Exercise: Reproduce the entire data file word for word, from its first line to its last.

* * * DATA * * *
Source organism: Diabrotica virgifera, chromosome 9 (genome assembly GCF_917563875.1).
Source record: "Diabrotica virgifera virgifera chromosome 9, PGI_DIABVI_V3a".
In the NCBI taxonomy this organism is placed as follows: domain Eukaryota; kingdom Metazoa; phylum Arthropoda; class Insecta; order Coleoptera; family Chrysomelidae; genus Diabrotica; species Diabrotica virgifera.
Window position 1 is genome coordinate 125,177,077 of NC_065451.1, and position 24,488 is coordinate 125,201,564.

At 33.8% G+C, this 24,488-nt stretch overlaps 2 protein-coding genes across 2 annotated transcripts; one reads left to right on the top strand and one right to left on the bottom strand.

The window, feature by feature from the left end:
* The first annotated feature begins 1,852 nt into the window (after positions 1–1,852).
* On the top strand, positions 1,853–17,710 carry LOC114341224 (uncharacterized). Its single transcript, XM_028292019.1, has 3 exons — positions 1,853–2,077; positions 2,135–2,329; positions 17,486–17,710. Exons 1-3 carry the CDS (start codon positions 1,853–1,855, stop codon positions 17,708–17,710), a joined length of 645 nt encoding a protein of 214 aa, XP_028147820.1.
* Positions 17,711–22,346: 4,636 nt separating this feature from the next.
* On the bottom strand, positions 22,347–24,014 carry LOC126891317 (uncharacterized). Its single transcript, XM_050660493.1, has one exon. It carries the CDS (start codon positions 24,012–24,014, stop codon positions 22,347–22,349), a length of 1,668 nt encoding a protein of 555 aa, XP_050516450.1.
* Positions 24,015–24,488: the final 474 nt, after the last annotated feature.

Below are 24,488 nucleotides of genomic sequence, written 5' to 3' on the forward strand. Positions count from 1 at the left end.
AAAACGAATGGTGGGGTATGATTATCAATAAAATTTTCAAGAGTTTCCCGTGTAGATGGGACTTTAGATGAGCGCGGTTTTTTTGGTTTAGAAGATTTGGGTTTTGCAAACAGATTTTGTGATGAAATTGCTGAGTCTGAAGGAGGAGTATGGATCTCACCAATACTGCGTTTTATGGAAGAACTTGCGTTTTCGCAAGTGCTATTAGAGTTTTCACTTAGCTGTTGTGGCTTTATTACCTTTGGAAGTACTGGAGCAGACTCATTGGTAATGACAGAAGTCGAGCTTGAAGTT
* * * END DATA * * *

Source organism: Diabrotica virgifera, chromosome 9 (genome assembly GCF_917563875.1).
Source record: "Diabrotica virgifera virgifera chromosome 9, PGI_DIABVI_V3a".
In the NCBI taxonomy this organism is placed as follows: domain Eukaryota; kingdom Metazoa; phylum Arthropoda; class Insecta; order Coleoptera; family Chrysomelidae; genus Diabrotica; species Diabrotica virgifera.
Window position 1 is genome coordinate 125,177,077 of NC_065451.1, and position 24,488 is coordinate 125,201,564.

At 33.8% G+C, this 24,488-nt stretch overlaps 2 protein-coding genes across 2 annotated transcripts; one reads left to right on the top strand and one right to left on the bottom strand.

The window, feature by feature from the left end:
* The first annotated feature begins 1,852 nt into the window (after positions 1–1,852).
* On the top strand, positions 1,853–17,710 carry LOC114341224 (uncharacterized). Its single transcript, XM_028292019.1, has 3 exons — positions 1,853–2,077; positions 2,135–2,329; positions 17,486–17,710. Exons 1-3 carry the CDS (start codon positions 1,853–1,855, stop codon positions 17,708–17,710), a joined length of 645 nt encoding a protein of 214 aa, XP_028147820.1.
* Positions 17,711–22,346: 4,636 nt separating this feature from the next.
* On the bottom strand, positions 22,347–24,014 carry LOC126891317 (uncharacterized). Its single transcript, XM_050660493.1, has one exon. It carries the CDS (start codon positions 24,012–24,014, stop codon positions 22,347–22,349), a length of 1,668 nt encoding a protein of 555 aa, XP_050516450.1.
* Positions 24,015–24,488: the final 474 nt, after the last annotated feature.

Below are 24,488 nucleotides of genomic sequence, written 5' to 3' on the forward strand. Positions count from 1 at the left end.
AAAACGAATGGTGGGGTATGATTATCAATAAAATTTTCAAGAGTTTCCCGTGTAGATGGGACTTTAGATGAGCGCGGTTTTTTTGGTTTAGAAGATTTGGGTTTTGCAAACAGATTTTGTGATGAAATTGCTGAGTCTGAAGGAGGAGTATGGATCTCACCAATACTGCGTTTTATGGAAGAACTTGCGTTTTCGCAAGTGCTATTAGAGTTTTCACTTAGCTGTTGTGGCTTTATTACCTTTGGAAGTACTGGAGCAGACTCATTGGTAATGACAGAAGTCGAGCTTGAAGTT